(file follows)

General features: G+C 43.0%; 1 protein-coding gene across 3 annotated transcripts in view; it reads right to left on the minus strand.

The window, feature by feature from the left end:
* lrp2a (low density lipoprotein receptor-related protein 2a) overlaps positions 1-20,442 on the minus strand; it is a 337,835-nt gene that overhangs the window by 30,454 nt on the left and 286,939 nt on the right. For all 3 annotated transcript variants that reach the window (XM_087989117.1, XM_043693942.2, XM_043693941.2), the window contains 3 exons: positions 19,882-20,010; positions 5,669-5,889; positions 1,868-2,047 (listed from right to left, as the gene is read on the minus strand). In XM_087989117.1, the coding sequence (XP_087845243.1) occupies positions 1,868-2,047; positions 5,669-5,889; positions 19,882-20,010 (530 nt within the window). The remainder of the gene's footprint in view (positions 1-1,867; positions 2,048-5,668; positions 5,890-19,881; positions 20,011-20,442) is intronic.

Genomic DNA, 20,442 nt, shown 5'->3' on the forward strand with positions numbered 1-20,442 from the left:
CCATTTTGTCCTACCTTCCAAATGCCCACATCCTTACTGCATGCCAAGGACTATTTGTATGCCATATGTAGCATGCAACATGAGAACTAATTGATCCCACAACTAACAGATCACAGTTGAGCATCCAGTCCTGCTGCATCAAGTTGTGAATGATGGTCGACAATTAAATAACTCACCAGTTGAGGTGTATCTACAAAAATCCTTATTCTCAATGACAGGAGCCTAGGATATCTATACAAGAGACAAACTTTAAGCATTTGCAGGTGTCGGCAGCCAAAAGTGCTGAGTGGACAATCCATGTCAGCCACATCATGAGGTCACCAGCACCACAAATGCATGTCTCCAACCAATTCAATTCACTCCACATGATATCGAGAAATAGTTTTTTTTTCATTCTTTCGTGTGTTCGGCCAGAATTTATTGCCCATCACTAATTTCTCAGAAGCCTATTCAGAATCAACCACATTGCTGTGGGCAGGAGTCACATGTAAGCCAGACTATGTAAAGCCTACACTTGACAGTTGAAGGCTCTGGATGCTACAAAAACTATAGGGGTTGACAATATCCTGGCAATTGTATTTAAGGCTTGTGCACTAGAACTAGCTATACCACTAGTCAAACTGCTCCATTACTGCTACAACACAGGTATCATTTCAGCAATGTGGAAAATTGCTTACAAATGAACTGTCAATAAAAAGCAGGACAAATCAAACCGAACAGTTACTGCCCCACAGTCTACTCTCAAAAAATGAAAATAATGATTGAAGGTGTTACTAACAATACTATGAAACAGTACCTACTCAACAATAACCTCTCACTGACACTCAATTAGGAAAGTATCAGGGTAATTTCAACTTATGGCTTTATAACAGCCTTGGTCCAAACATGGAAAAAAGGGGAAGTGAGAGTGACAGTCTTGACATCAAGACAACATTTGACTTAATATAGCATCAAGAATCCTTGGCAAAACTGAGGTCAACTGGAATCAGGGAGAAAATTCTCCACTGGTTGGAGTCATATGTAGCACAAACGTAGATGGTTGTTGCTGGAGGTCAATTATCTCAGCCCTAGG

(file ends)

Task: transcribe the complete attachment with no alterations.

General features: G+C 43.0%; 1 protein-coding gene across 3 annotated transcripts in view; it reads right to left on the minus strand.

The window, feature by feature from the left end:
* lrp2a (low density lipoprotein receptor-related protein 2a) overlaps positions 1-20,442 on the minus strand; it is a 337,835-nt gene that overhangs the window by 30,454 nt on the left and 286,939 nt on the right. For all 3 annotated transcript variants that reach the window (XM_087989117.1, XM_043693942.2, XM_043693941.2), the window contains 3 exons: positions 19,882-20,010; positions 5,669-5,889; positions 1,868-2,047 (listed from right to left, as the gene is read on the minus strand). In XM_087989117.1, the coding sequence (XP_087845243.1) occupies positions 1,868-2,047; positions 5,669-5,889; positions 19,882-20,010 (530 nt within the window). The remainder of the gene's footprint in view (positions 1-1,867; positions 2,048-5,668; positions 5,890-19,881; positions 20,011-20,442) is intronic.

Genomic DNA, 20,442 nt, shown 5'->3' on the forward strand with positions numbered 1-20,442 from the left:
CCATTTTGTCCTACCTTCCAAATGCCCACATCCTTACTGCATGCCAAGGACTATTTGTATGCCATATGTAGCATGCAACATGAGAACTAATTGATCCCACAACTAACAGATCACAGTTGAGCATCCAGTCCTGCTGCATCAAGTTGTGAATGATGGTCGACAATTAAATAACTCACCAGTTGAGGTGTATCTACAAAAATCCTTATTCTCAATGACAGGAGCCTAGGATATCTATACAAGAGACAAACTTTAAGCATTTGCAGGTGTCGGCAGCCAAAAGTGCTGAGTGGACAATCCATGTCAGCCACATCATGAGGTCACCAGCACCACAAATGCATGTCTCCAACCAATTCAATTCACTCCACATGATATCGAGAAATAGTTTTTTTTTCATTCTTTCGTGTGTTCGGCCAGAATTTATTGCCCATCACTAATTTCTCAGAAGCCTATTCAGAATCAACCACATTGCTGTGGGCAGGAGTCACATGTAAGCCAGACTATGTAAAGCCTACACTTGACAGTTGAAGGCTCTGGATGCTACAAAAACTATAGGGGTTGACAATATCCTGGCAATTGTATTTAAGGCTTGTGCACTAGAACTAGCTATACCACTAGTCAAACTGCTCCATTACTGCTACAACACAGGTATCATTTCAGCAATGTGGAAAATTGCTTACAAATGAACTGTCAATAAAAAGCAGGACAAATCAAACCGAACAGTTACTGCCCCACAGTCTACTCTCAAAAAATGAAAATAATGATTGAAGGTGTTACTAACAATACTATGAAACAGTACCTACTCAACAATAACCTCTCACTGACACTCAATTAGGAAAGTATCAGGGTAATTTCAACTTATGGCTTTATAACAGCCTTGGTCCAAACATGGAAAAAAGGGGAAGTGAGAGTGACAGTCTTGACATCAAGACAACATTTGACTTAATATAGCATCAAGAATCCTTGGCAAAACTGAGGTCAACTGGAATCAGGGAGAAAATTCTCCACTGGTTGGAGTCATATGTAGCACAAACGTAGATGGTTGTTGCTGGAGGTCAATTATCTCAGCCCTAGG